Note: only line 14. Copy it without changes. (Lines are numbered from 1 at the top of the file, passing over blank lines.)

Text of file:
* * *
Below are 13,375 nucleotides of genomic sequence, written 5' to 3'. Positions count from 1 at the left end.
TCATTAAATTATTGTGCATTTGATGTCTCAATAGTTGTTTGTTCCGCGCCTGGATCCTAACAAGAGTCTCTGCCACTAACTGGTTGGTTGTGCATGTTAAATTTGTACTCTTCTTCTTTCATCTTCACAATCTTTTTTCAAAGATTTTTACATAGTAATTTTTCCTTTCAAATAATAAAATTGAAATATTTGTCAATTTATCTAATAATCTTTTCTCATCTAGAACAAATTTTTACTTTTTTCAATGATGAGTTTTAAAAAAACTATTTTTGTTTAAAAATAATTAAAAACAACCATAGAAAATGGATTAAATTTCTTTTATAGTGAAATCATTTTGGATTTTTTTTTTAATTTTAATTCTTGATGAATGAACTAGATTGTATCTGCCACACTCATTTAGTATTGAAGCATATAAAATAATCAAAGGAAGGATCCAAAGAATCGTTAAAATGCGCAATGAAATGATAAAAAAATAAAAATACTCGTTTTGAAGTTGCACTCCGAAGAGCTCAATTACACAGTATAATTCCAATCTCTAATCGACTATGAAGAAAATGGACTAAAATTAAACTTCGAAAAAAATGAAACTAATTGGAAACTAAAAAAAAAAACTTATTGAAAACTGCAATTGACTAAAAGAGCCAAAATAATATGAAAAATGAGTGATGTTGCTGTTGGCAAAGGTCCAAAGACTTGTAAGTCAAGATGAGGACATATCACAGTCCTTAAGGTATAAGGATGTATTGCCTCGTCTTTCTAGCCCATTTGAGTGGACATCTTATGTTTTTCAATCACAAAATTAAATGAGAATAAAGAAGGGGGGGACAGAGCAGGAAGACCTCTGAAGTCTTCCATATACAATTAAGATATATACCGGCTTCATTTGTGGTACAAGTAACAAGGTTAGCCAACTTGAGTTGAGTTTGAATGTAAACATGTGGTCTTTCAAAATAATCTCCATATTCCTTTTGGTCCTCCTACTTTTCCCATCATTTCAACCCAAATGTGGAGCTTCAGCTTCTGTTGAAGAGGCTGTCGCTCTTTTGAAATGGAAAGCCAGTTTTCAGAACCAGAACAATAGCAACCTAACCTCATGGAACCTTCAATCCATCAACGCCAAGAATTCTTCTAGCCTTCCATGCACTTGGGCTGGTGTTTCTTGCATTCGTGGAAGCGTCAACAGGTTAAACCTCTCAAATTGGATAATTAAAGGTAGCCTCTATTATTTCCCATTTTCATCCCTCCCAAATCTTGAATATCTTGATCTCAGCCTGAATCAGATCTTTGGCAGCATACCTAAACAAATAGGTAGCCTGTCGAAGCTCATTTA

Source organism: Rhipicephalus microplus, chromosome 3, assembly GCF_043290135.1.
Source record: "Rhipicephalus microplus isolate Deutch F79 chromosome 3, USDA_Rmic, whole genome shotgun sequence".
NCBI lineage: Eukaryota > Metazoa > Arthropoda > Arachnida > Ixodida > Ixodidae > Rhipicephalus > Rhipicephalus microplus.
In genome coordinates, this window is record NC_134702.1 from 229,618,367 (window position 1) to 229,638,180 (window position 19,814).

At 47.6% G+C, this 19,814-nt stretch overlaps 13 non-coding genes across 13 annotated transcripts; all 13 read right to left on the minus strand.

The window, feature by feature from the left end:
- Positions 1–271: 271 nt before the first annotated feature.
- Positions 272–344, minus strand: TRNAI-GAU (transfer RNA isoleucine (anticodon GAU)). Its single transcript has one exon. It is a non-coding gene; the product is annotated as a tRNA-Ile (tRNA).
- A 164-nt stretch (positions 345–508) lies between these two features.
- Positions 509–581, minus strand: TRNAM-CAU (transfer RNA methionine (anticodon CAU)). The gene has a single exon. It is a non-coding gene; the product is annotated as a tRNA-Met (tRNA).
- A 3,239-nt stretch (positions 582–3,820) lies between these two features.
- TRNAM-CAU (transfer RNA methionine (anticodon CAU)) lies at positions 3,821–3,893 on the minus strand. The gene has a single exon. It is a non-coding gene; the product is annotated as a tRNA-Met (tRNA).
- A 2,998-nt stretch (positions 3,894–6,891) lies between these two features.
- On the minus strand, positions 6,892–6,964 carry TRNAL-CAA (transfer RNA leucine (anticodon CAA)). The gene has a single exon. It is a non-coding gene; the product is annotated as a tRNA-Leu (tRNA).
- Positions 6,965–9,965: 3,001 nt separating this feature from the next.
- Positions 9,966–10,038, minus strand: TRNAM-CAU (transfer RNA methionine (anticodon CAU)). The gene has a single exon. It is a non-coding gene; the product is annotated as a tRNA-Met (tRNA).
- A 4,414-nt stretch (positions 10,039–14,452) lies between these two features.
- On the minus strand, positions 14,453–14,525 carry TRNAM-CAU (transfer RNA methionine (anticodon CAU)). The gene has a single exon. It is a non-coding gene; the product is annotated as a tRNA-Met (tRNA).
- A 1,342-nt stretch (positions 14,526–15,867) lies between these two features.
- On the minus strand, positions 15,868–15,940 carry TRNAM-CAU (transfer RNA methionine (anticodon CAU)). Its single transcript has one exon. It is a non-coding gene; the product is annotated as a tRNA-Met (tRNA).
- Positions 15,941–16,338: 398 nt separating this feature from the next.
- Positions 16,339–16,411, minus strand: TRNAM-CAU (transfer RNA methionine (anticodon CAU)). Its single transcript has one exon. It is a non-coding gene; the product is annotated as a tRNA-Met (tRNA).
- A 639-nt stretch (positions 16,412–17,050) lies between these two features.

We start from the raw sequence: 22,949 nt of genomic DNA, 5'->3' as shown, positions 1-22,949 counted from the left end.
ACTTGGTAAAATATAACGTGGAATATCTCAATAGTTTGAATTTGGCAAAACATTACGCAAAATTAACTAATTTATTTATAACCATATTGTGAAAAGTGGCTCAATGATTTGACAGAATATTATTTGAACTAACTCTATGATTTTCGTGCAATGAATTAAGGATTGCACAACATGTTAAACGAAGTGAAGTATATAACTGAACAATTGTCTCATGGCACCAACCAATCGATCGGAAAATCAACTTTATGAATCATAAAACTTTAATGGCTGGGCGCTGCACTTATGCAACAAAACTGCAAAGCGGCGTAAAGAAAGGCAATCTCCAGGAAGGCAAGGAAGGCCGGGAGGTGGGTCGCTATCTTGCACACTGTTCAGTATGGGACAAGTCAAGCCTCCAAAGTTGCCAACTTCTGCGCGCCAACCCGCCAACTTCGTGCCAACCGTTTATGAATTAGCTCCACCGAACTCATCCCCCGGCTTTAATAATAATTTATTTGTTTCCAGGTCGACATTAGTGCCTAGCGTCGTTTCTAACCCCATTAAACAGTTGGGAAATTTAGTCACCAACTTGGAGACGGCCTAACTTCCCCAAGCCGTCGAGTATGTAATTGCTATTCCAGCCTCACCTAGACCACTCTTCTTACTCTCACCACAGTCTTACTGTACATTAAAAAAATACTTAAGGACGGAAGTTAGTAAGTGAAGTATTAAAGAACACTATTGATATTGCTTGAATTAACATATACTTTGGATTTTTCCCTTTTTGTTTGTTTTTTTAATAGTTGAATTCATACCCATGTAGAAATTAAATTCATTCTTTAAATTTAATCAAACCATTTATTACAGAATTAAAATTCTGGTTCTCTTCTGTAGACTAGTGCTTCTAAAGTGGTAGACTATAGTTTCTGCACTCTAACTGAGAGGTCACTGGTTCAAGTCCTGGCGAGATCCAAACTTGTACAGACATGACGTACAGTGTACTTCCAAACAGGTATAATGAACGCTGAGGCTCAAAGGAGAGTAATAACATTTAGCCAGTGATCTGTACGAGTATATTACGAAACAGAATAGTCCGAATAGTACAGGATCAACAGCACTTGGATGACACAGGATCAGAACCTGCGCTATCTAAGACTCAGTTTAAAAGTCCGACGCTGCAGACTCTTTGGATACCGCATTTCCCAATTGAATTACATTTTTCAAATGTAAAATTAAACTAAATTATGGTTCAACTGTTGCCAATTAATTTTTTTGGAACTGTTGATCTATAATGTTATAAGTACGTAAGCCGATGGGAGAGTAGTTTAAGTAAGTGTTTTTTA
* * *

- TRNAM-CAU (transfer RNA methionine (anticodon CAU)) lies at positions 3,821–3,893 on the minus strand. The gene has a single exon. It is a non-coding gene; the product is annotated as a tRNA-Met (tRNA).